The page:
I Have a Dream

What’s Your Dream?

Fifty years ago on August 28, 1963, Martin Luther King, Jr. gave his famous “I Have a Dream” speech during the March on Washington for Jobs and Freedom. Though it was a momentous occasion, King’s prepared speech was just a composite of speeches he had given before. Nothing new. Clarence Jones, King’s speech writer, said that the preparations for the march had been so burdensome that the speech had not been a priority. What made King’s speech one of the greatest of all time was not in what he had prepared.

Off-Script and With-Heart

King started his speech in a somewhat perfunctory manner, initially following the outline that he and Jones had planned. It was a smart, well-delivered speech and yet something was missing. King seemed stiff and his words had a rote quality about them. It wasn’t until Mayhalia Jackson, a friend and gospel singer who had performed earlier, cried, “Tell them about the dream, Martin!” that King came alive. King literally and figuratively set aside his prepared remarks, spoke from his heart, and made history.


Amassing Believers

The ripple effects of King’s speech were felt across the country. News of it attracted even more people to the movement he was leading, galvanizing a legion of believers. Two days after the March, King was referred to in a confidential internal memo of the FBI saying: “He stands head and shoulders above all other Negro leaders put together when it comes to influencing great masses of Negroes.”

What is Your Dream?

When someone asks you what your dream is for your company, what do you say? Do you have a script? Does it come from your head or from your heart? Do you come alive when you say it? Are people inspired by what you say? Do they believe in what you are doing? Do they want to be a part of it?

Who Are You Attracting?

Depending upon the leader, a company will attract Believers, Followers, or Compliers. Compliers are people who comply with what they think is expected of them in order to get a paycheck. Followers are people who adhere to the leader’s agenda because they trust he has their backs. Believers are people who join a company because they align with the dreams and hopes and vision of its leader. While the leaders must direct and inspire them, Believers are intrinsically motivated to do what they do. Who are you attracting?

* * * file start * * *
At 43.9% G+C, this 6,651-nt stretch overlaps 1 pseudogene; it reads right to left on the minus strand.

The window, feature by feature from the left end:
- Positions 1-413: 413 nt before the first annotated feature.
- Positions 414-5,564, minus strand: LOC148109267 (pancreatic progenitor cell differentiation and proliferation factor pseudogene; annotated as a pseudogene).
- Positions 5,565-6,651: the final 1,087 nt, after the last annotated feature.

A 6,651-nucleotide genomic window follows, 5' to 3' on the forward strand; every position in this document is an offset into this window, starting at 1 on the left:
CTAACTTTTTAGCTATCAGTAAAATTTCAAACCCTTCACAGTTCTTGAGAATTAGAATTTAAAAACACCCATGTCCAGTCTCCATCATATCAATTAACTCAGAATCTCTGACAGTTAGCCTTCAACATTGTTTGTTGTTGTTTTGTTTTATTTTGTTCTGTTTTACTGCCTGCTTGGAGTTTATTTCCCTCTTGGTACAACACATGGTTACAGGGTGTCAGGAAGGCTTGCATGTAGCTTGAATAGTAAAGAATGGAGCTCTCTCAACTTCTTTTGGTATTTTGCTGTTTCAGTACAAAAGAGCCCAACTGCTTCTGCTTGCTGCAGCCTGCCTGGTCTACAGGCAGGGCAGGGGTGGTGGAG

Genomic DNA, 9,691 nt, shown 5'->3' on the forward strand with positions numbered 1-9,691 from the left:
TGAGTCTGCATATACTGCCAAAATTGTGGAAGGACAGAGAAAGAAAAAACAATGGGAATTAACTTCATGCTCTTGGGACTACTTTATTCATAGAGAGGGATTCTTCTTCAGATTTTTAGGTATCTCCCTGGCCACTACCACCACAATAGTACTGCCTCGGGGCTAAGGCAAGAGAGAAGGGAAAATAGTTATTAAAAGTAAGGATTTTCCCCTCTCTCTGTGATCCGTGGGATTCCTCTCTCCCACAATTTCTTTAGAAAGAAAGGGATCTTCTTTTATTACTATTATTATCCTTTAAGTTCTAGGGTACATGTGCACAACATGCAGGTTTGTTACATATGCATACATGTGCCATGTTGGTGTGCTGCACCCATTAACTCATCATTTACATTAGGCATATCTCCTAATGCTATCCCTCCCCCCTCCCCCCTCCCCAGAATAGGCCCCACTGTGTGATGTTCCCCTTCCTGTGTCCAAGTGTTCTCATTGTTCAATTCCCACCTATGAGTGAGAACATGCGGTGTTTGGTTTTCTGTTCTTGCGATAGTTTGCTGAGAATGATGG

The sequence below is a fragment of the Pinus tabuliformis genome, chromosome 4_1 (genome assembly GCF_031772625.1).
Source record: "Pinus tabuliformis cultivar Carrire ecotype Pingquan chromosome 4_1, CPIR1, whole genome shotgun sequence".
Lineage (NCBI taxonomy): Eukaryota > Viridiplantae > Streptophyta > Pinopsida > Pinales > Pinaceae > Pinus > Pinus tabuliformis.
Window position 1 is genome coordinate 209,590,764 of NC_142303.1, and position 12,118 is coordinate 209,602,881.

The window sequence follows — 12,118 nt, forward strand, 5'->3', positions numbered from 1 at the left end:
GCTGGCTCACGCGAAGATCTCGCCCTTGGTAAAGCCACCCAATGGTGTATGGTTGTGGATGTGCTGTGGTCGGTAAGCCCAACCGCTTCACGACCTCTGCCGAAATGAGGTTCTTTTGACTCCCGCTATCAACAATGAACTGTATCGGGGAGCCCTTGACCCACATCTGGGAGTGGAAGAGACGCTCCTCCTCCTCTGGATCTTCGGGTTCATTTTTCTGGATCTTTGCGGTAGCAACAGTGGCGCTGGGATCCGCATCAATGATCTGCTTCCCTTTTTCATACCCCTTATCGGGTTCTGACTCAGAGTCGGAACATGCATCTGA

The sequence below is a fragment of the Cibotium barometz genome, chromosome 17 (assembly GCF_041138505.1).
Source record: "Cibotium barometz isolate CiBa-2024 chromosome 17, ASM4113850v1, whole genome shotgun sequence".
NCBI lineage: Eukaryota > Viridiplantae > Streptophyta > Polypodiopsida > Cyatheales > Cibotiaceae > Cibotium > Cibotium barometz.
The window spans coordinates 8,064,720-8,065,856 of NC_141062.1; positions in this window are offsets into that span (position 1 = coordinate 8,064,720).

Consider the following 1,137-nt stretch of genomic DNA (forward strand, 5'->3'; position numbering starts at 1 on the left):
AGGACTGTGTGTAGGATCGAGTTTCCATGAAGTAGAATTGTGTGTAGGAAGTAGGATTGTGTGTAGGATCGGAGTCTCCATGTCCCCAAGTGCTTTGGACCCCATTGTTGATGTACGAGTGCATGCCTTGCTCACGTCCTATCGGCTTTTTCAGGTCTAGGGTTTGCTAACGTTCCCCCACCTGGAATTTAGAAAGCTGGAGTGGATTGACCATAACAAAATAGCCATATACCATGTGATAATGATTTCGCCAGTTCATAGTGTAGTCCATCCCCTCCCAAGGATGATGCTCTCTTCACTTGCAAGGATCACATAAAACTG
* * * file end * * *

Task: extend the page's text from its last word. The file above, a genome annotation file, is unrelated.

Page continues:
Start a Movement

You might be thinking, “I am not trying to start a movement here. I just sell shirts (or food or software or….). I’m running a for-profit company, with a capitalist intention to make money. I’m not trying to create world peace, solve race inequality or cure cancer. All I want is to have a successful entrepreneurial venture that makes money, provides a return to investors and ideally creates value for me and maybe others.”. OK. And why not start a movement AND make money?

Go Higher

What is the higher purpose of your company? Seth Goldman in his new book, Mission in a Bottle- The Honest Guide To Doing Business Differently and Succeeding, describes the mission of Honest Tea as the democratization of organics. Wow. Would you rather work for, buy from, own, lead a company that sells tea or one that is democratizing organics? You get to choose the kind of company you are creating, who you are attracting, and the higher purpose you are connecting to. EVERY business can be connected to a higher purpose. What is yours?

Your Challenge

What is your dream and how does it connect to a higher purpose?  Put aside the script and access your heart. Tell those close to you the difference you want to make in the world. Then ask them if it inspires them. If not, why not? If so, why?  Speak from your heart and access the “King” in you.

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Author Bio

Alison Whitmire

CEO and Executive Leadership Coach, Advisor and Consultant, “Deeply Committed, Helping CEOs See Clearer, Do More”

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